When I was a child, I used to think that gifts at the year-end were given by Santa Claus. The sense of anticipation would build up and reach its peak on the eve of Christmas. I had to tell my parents about my wish list so that they could convey it to Santa in time.
I would lie in bed agonising over what I would receive that year. The mystery and the suspense would overwhelm me. Even when the gift was not exactly what I had asked for, it did not take away from the joy of receiving it.
When I went back to school after the holidays that year, Frankie, the precocious one in our class, told me that there was no such person as Santa. I was devastated. With that knowledge, I had left behind forever, the magical world that children inhabit and entered the mundane world where most adults live. A gift has two values -functional and intangible.
The functional value of a gift is driven by its utility, cost, usage, etc. For instance, if you know that your friend wants to read the latest bestseller and you decide to gift him or her that book, the utility and usage of the book will meet its functional value.
On the other hand, when a child hands the parent a messy card drawn with stick figures and full of spelling errors, they are delighted because they see the intention behind the card and not its form, even though a greeting card bought from the shop next door would have been more slickly produced. This is an example of a gift that is low on functional value but extremely high on the intangible.
And because the value of a gift is always in the eyes of the receiver, not the giver. When you gift something to someone, ensure that the functional value does not drown the intangible. If the intangible component of a gift is negligible, it limits the gift to the price sticker or its utility value. A handwritten note telling the person why they matter to you can enhance the value of the gift manifold.
A gift should tell the person that they were in your mind when you bought that gift. Surprise, mystery, celebration can enhance the intangible value of any gift. The best gifts are those that are so high on the intangible component that the functional or monetary value is irrelevant.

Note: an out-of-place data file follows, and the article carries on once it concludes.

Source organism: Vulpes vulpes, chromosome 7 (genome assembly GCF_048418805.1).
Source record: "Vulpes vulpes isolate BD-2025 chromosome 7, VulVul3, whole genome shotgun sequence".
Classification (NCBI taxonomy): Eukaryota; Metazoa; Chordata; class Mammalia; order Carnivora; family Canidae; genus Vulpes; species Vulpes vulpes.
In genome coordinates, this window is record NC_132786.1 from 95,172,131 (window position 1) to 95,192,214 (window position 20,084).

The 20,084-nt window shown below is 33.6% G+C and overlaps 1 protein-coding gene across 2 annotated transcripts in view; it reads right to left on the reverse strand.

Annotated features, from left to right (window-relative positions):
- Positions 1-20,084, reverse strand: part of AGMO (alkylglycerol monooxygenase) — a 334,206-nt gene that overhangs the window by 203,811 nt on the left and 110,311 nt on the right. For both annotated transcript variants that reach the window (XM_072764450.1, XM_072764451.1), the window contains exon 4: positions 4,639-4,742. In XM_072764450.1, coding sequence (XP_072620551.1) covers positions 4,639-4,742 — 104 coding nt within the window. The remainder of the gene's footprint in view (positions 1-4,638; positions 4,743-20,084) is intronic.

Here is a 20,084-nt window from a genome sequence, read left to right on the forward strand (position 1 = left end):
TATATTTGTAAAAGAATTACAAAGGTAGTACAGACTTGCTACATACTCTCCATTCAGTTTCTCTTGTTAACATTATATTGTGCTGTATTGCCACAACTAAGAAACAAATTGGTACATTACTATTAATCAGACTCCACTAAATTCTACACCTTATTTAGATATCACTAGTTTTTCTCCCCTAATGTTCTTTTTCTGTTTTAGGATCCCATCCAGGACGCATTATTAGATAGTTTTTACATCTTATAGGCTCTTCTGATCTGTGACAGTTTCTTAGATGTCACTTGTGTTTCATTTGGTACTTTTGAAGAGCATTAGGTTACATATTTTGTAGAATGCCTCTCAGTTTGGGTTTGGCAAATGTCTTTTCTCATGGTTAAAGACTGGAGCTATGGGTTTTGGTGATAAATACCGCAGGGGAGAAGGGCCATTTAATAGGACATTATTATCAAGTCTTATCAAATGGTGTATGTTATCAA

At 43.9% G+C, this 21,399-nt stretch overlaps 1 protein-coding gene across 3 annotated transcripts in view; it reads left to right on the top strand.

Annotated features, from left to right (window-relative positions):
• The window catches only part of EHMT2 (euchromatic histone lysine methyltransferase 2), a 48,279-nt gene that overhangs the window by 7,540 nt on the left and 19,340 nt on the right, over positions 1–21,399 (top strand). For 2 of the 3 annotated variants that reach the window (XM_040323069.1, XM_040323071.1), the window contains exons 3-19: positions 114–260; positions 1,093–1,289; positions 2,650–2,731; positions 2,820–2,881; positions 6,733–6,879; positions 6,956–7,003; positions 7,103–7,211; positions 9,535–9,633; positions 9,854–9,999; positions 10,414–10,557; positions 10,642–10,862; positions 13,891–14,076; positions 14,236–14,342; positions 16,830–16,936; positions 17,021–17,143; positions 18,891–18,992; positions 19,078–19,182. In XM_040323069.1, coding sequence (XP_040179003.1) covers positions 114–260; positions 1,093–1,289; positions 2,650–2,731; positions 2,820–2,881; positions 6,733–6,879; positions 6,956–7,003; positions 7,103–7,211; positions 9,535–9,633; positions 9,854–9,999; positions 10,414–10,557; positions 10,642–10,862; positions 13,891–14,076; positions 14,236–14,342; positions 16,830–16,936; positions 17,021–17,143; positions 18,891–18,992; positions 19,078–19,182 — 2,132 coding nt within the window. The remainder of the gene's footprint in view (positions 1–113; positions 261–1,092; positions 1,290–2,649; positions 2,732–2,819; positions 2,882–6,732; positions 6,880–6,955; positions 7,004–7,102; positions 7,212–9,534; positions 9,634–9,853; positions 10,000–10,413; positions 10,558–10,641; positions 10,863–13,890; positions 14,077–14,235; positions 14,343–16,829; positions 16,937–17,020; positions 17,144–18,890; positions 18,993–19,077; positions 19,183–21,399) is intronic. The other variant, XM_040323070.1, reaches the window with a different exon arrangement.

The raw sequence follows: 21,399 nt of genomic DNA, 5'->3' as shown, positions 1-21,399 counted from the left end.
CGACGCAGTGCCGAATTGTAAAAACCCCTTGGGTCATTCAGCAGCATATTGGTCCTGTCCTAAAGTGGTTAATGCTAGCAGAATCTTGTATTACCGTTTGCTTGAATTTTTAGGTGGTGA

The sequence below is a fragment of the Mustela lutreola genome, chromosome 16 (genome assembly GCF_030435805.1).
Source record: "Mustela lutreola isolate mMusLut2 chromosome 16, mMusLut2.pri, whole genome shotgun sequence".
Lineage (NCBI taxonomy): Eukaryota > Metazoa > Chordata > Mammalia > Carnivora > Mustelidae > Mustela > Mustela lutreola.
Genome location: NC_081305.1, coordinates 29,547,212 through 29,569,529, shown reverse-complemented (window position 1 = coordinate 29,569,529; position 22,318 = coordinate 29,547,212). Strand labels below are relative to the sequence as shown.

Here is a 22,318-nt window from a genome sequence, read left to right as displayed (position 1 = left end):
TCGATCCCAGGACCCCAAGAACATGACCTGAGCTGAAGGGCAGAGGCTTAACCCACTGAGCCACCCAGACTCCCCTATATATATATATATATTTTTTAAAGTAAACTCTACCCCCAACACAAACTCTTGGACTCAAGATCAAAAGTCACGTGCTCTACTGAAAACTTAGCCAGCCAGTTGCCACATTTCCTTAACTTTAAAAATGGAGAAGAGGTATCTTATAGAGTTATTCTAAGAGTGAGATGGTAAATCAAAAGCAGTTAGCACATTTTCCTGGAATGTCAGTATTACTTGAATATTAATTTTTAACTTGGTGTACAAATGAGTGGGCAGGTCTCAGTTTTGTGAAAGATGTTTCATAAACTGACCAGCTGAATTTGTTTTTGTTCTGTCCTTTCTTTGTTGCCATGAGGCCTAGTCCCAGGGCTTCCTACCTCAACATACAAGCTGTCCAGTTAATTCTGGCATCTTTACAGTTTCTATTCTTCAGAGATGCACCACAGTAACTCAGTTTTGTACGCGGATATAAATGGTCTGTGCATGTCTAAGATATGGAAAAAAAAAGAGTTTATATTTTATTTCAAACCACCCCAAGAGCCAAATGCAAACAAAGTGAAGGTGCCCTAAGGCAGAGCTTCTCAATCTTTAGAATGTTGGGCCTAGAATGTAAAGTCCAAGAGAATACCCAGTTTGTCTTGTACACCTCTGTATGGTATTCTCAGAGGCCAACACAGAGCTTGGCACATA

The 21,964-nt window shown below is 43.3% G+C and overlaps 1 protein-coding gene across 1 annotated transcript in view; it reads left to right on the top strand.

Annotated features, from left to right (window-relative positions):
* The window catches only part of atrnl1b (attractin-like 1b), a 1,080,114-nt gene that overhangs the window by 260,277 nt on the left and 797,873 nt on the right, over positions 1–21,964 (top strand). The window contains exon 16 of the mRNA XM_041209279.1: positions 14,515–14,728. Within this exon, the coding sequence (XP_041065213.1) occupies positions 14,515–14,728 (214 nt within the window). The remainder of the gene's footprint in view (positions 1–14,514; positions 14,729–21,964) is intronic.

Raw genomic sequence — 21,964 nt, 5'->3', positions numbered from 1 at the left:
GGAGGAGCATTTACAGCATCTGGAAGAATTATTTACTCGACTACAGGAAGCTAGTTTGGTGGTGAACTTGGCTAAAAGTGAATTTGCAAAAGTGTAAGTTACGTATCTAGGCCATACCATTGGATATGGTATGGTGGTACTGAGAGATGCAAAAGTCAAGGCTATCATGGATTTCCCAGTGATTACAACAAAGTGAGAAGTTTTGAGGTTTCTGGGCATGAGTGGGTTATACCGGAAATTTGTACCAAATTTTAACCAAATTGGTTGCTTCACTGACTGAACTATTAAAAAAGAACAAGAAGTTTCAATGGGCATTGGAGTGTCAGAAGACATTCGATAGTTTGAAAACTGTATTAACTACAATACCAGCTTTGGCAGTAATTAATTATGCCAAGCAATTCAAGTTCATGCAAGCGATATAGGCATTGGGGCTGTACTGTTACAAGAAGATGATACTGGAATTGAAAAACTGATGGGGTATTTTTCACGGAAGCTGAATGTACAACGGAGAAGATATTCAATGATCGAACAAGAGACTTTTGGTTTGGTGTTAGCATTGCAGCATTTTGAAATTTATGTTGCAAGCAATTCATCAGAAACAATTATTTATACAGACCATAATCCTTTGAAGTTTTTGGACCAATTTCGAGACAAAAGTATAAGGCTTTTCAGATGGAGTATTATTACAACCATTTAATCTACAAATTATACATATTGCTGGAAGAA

When employers create policies around reward and recognition for employees they need to ensure that the recognition makes the functional and monetary value of the gift irrelevant. They could add elements of mystery, surprise and celebration to enhance the intangible value of the occasion. Without the intangible element being the predominant part of the gift, the employees tend to focus on its monetary value.
The water cooler chat then is around the quality of the gift or worse still, a comparison with how much your competitor is spending to reward employees. Someone told me recently how their company had paid for an extra air ticket for the winner of a sales contest to bring along anyone who mattered to them. Some used the ticket to invite their spouse to the event.
Others brought their parents or a relative who mattered to them. The value of the occasion was amplified in the mind of the winner because they were being recognised in front of someone who mattered. When they were invited to come up to the stage to receive their award, the guests joined them.
As the winners received the award, their loved ones stood on stage, overwhelmed by pride and happiness. "You thought about me" is what enhances the intangible element of the gift. Think about it.
This article appeared on The Economic Times. Please find the article here.
Abhijit Bhaduri (http://abhijitbhaduri.com) is a bestselling author. He works as the Chief Learning Officer of Wipro Ltd. The views presented are his own and don't necessarily represent his employer’s positions, strategies or opinions.